The Only (& We Mean Only) Gut-Friendly Grocery List You'll Ever Need

The Only (& We Mean Only) Gut-Friendly Grocery List You'll Ever Need Image

Bookmark this for your next trip to the grocery store!

If you’re looking to optimize whole-body health, one of the first places you should examine is your gut. You could start by asking yourself: How’s my digestion? Do I feel bloated? Is what I’m consuming nourishing my gut microbiome? 

If your answer to that last question is a resounding "no" or a less certain "maybe," don’t stress! We rounded up an expert-approved (and seriously comprehensive) list of gut-friendly foods and supplements to kickstart your journey.* Screenshot or bookmark this list to make your life easier next time you head to the supermarket. 

Non-starchy vegetables

According to registered dietitian Ella Davar, R.D., CDN, non-starchy vegetables are high in nutrients and gut-healthy fiber which helps support digestion.* "The bioactive compound in cruciferous vegetables, sulforaphane (a well-studied compound in broccoli), has been found to lower inflammatory markers, support liver functioning, improve natural detoxification processes, and improve digestion," she says.

When possible registered dietitian and mbg Collective member Jess Cording, M.S.,R.D., CDN, recommends filling half your plate with non-starchy vegetables.

  • Artichoke
  • Asparagus
  • Broccoli
  • Broccoli sprouts
  • Brussels sprouts
  • Cabbage
  • Cauliflower
  • Celery
  • Cucumber
  • Mushrooms
  • Radish
  • Zucchini

Herbs & spices 

Certain herbs and spices provide antioxidant and anti-inflammatory properties support a healthy gut and promote abdominal comfort.*

  • Dandelion tea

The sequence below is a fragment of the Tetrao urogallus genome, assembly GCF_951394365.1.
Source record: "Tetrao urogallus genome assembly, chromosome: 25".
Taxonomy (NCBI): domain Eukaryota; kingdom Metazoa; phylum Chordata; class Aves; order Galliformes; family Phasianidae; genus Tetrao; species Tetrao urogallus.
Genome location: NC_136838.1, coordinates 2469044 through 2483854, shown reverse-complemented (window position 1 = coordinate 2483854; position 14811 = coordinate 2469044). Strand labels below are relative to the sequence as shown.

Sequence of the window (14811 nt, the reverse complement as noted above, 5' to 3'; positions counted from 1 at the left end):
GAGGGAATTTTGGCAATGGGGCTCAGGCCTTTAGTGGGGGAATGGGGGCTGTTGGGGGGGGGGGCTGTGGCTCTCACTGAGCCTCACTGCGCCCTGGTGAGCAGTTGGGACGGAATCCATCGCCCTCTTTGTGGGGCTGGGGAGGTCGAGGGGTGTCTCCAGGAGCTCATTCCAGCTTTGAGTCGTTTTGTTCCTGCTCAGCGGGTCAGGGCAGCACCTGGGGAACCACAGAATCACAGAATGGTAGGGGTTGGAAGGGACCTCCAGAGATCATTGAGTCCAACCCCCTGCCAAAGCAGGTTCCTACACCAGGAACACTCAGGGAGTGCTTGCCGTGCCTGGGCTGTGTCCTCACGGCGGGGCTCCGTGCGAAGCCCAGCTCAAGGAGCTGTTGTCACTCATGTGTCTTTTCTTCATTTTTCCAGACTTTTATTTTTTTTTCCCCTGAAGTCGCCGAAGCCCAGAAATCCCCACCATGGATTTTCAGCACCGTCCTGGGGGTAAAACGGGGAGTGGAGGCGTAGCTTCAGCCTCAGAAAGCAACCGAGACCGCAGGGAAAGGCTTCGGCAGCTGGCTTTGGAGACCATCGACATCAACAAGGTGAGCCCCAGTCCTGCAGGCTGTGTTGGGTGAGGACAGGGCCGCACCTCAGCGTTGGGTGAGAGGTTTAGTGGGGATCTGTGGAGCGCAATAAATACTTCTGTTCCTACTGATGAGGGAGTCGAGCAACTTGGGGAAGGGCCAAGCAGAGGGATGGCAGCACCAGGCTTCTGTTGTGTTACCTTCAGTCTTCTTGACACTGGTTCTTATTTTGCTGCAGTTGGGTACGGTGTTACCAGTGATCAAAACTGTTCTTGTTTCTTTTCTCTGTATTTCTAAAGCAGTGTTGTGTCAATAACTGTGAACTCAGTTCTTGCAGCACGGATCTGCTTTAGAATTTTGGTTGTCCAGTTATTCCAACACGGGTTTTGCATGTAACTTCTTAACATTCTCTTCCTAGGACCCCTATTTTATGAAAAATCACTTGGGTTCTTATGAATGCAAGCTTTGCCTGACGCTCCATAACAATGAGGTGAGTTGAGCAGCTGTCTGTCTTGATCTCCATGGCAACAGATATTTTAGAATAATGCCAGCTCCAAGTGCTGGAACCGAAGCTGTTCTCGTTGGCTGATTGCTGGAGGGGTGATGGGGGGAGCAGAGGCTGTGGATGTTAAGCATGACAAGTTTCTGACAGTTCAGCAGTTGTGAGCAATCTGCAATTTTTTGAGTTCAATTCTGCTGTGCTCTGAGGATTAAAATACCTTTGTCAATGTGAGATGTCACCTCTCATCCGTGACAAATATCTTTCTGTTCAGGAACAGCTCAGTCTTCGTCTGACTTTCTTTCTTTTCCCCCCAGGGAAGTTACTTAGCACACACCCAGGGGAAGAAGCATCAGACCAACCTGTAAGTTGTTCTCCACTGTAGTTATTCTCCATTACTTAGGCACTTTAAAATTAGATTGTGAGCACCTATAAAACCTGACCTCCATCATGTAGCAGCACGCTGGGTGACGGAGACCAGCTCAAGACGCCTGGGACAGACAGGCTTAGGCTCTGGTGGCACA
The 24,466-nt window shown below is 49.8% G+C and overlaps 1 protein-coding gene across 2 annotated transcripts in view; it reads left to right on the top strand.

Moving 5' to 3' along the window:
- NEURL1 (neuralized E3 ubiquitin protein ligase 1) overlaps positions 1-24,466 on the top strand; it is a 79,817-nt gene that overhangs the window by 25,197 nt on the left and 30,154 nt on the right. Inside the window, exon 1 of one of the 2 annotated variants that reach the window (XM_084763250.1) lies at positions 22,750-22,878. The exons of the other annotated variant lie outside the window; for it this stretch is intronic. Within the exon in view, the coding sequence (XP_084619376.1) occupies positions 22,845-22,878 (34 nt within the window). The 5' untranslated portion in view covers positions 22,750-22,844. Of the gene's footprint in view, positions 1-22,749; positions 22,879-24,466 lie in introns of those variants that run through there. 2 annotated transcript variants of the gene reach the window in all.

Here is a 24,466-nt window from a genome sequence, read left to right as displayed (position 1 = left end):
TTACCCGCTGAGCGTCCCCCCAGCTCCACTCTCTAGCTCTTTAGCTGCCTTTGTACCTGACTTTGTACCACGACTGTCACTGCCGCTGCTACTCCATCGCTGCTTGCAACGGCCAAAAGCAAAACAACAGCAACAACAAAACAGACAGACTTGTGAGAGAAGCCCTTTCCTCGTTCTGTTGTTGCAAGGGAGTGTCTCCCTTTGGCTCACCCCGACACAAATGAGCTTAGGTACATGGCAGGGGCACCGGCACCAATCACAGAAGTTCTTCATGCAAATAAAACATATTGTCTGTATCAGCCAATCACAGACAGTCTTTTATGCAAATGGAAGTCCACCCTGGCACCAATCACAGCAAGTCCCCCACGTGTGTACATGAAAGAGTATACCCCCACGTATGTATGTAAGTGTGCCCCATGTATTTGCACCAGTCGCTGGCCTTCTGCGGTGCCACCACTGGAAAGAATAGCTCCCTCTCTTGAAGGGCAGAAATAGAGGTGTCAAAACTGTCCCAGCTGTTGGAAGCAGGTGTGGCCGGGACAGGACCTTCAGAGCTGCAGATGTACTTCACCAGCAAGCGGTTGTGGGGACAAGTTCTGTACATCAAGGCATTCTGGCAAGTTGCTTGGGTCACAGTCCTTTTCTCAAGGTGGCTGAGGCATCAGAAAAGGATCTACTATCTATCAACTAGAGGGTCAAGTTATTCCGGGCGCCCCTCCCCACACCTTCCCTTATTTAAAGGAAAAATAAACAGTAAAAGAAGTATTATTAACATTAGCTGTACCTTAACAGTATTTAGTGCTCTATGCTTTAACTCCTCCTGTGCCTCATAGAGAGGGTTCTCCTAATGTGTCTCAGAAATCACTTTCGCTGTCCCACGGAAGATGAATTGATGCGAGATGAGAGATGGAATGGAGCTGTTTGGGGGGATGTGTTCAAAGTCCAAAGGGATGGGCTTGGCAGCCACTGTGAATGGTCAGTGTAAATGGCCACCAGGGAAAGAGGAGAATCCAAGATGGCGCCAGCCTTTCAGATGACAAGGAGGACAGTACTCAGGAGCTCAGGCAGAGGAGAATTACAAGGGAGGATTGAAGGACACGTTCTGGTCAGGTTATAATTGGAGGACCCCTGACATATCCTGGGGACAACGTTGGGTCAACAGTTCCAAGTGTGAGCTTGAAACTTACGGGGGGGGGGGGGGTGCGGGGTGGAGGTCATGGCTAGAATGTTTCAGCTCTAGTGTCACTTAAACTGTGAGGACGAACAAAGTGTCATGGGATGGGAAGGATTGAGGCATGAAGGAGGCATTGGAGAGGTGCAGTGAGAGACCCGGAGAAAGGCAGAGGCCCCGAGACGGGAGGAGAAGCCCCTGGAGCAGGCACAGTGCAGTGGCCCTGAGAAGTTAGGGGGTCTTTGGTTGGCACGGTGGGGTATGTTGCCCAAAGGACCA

• DGL licorice root tea 
  • Ginger
  • Marshmallow root tea
  • Peppermint
  • Turmeric

Probiotic foods

"One of the easiest ways to [get natural probiotics] is to increase the number of probiotic-rich foods in your diet," family medicine physician Sophia Tolliver, M.D., MPH, once told mbg.

And in case you need a refresher: Probiotics are live bacteria or yeast that live in your body, and naturally occur in some foods. Consuming them is a good way to maintain a healthy balance of good bacteria in the gut.* When purchasing foods rich in probiotics, Cording says to look for "minimally processed versions without added sweeteners or preservatives."

  • Almond yogurt
  • Coconut kefir
  • Coconut yogurt
  • Sauerkraut
  • Kimchi 
  • Kvass
  • Water kefir

Healthy fats & protein

While omega-3s are often touted for their brain and heart health benefits, they also play a role in gut health.* Research shows that the anti-inflammatory properties in EPA and DHA fats can alter the gut microbiome for the better by producing more short-chain fatty acids (similar to the role prebiotics play in the gut).* Bonus: Cording says dietary fats and protein also promote satiety, which helps maintain healthy blood sugar balance.*

Plant sources:

  • Avocados
  • Avocado oil
  • Coconut meat
  • Coconut oil
  • Grass-fed ghee
  • Macadamia nut oil
  • Olives
  • Olive oil
  • Almonds
  • Chia seeds
  • Flaxseeds
  • Macadamia nuts
  • Walnuts

Meat and fish sources:

  • Anchovies
  • Grass-fed beef
  • Mackerel
  • Organic bone broth
  • Pasture-raised eggs
  • Wild-caught salmon
  • Organic chicken (not a major source of healthy fats but an option for protein)

Starchy vegetables

Starchy vegetables are rich in gut-healthy fiber, along with other nutrients like calcium, iron, and B vitamins, Davar says. "In moderation, they are a necessary part of a healthy balanced diet," she adds.

  • Beets
  • Carrots
  • Parsnips
  • Pumpkin
  • Squash
  • Sweet potatoes
  • Turnips
  • Yams

Gut-optimizing supplements:

We could all use a little extra support to maintain optimal gut health, which is where supplementation can come in handy.*

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